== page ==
Ike Davis and New York Post Mets beat writer Mike Puma provided us with our first really good player vs. media fight of the 2014 baseball season Monday morning in Port St. Lucie. It stems from an article in today’s Post which was teased on the back page: “Ike’s Secret Injury in 2013.”
Puma writes that Davis concealed an oblique injury from the Mets most of the 2013 season — a year he batted .205 in 103 games and was demoted briefly to Triple A Las Vegas. Davis’ season came to an end in late August when he heard a “pop” in the oblique. Davis is quoted in the story and tried to downplay the injury saying, “It makes me look like a baby. It looks like I’m whining about how I [stunk]. I was terrible, now it’s over.”
But it wasn’t over. After the story was published Davis became angry in the Mets’ clubhouse Monday morning, questioning why Puma and the Post ran with it in the first place. Again Davis downplayed the injury telling reporters in the clubhouse:
“It’s an excuse. It shouldn’t have been a story anyway. … It’s just an overblown thing. Everyone has injuries and then they get hurt. So it was pointless to write an article. I sucked last year because I sucked. It’s not because I had an injury. You always have injuries. And now it just looks bad.”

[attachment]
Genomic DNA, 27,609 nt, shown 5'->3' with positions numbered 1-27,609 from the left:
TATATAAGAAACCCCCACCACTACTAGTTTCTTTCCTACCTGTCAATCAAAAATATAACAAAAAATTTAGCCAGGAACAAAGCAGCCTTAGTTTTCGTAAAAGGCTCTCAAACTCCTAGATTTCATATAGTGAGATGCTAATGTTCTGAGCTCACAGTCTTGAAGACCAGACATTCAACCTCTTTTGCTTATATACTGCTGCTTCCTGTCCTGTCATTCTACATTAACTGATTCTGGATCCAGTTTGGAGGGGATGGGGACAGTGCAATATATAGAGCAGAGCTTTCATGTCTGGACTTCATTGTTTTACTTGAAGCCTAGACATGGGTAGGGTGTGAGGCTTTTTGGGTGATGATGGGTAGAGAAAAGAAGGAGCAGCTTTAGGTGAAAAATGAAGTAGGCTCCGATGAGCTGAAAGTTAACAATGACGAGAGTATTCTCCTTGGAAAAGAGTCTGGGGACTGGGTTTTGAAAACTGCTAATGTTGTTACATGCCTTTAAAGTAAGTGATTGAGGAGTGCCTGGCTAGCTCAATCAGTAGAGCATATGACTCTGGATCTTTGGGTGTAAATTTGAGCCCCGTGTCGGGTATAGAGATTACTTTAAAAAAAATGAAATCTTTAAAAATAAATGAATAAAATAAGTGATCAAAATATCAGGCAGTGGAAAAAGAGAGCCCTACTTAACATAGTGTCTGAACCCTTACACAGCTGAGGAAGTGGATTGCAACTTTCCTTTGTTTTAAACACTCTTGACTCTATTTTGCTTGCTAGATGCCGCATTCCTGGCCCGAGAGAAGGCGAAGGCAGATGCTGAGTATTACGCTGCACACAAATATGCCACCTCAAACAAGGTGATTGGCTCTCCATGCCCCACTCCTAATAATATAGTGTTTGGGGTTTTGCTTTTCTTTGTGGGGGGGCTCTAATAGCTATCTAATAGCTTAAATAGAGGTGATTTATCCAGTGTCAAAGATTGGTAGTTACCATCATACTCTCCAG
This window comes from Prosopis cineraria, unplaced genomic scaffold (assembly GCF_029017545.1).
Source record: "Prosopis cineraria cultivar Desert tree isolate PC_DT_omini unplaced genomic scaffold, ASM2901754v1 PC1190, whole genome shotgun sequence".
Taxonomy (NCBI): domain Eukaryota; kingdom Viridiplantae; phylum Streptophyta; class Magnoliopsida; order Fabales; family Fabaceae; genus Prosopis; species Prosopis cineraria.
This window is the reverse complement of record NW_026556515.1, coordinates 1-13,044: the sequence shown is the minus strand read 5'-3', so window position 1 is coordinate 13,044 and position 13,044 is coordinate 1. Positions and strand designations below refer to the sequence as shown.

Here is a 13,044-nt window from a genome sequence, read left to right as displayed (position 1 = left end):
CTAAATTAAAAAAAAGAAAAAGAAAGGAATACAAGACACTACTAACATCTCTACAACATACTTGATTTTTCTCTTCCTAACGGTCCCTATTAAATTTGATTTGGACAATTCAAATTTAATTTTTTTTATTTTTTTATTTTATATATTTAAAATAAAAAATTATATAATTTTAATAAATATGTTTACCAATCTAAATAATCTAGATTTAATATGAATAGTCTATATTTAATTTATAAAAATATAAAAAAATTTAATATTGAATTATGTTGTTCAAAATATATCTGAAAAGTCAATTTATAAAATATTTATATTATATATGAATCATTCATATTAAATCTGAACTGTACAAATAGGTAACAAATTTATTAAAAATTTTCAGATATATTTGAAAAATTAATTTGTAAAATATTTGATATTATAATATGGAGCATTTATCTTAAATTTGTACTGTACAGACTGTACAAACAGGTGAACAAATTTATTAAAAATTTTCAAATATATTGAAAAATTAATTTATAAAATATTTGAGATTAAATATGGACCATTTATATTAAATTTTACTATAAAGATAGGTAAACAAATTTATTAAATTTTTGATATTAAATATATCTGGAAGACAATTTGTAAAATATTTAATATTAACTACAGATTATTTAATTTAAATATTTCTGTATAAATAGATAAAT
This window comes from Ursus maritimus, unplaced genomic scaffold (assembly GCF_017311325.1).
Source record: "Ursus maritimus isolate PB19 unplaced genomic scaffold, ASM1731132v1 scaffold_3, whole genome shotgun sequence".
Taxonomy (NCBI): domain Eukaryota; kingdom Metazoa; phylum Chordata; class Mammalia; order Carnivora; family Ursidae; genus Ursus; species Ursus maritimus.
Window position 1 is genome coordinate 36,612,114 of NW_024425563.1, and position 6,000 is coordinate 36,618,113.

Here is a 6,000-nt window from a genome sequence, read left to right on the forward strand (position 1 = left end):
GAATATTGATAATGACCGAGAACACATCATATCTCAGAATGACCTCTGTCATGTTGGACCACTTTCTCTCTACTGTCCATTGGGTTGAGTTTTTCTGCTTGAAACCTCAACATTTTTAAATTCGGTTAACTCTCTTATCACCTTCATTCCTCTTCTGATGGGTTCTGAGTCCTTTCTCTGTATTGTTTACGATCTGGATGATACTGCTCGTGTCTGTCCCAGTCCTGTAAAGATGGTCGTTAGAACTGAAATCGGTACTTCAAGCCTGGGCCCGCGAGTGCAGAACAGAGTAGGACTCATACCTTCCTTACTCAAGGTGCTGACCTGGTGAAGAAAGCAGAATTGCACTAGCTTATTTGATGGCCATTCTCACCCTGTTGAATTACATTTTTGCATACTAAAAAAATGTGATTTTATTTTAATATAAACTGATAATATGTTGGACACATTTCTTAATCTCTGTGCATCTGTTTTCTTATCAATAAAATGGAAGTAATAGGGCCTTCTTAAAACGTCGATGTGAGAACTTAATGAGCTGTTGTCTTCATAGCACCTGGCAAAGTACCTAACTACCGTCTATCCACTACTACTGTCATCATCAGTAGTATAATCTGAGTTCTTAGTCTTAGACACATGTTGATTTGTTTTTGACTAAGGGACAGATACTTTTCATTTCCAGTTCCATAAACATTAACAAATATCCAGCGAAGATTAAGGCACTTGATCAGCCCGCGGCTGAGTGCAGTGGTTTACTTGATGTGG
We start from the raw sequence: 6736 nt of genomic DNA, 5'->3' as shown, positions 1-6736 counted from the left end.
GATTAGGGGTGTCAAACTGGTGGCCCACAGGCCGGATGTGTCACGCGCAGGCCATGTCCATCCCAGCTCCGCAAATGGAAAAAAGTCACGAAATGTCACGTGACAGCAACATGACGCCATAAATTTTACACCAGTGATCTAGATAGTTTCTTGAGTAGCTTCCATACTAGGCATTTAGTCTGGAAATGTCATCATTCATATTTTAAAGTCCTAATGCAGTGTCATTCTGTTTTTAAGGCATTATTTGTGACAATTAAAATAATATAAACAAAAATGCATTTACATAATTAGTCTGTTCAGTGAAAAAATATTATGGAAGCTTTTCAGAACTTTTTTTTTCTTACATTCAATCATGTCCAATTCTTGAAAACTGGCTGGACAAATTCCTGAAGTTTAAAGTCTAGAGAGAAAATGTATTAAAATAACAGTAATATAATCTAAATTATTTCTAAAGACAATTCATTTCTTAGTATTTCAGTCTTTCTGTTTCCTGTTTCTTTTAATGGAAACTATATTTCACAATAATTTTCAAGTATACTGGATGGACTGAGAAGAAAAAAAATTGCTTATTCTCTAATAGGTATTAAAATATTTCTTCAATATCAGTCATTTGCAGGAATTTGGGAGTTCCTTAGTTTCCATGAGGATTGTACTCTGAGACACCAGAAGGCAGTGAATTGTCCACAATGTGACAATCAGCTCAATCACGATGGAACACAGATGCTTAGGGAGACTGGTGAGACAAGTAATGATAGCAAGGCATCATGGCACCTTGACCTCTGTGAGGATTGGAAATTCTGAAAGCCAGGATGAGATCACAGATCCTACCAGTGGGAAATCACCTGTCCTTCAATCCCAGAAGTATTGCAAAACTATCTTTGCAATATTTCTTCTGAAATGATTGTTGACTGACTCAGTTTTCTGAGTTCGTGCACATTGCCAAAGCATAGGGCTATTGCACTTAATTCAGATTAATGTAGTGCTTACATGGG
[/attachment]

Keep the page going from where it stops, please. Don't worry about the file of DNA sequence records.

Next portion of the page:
The full audio of Davis’ rant, via Mets Blog, came be heard here:
Puma doesn’t appear as if he backed down, instead escalating tensions with Davis with a well-placed zinger about Davis’ penchant for strikeouts on the Boomer & Carton show:
It’s easy to see why Davis would be angry. On the one hand he doesn’t want to be labeled a whiner or use injuries — whatever the severity — as an excuse. Davis has also been subject of trade rumors all winter, so perhaps he’s frustrated and bubbled over when this story published. Then again, wouldn’t an injury — even if he concealed it — help explain his lousy 2013?
The final line of the Post story is a quote from Davis that reads, “I had an oblique injury for the whole season, basically.” The context of that quote from the conversation between the player and reporter is seemingly at issue since Davis says he told Puma it wasn’t a story. Of course what an athlete and what a reporter think constitutes “a story” can often fall in two separate spheres of perspective.
Puma cites “industry sources” tipping him off to Davis’ oblique issues and followed that up. It’s possible the injury was a minor, nagging type of thing — Davis says it was soreness from extra batting practice in the Post story. If Davis was hurt and didn’t tell either manager Terry Collins or GM Sandy Alderson that is very newsworthy, especially in the competitive New York media market.
In any event who’d have guessed of the two New York baseball teams it would be the Mets providing the first player/reporter fireworks. Less surprising is the Mets having potential injury issues with a player and having it play out like this.
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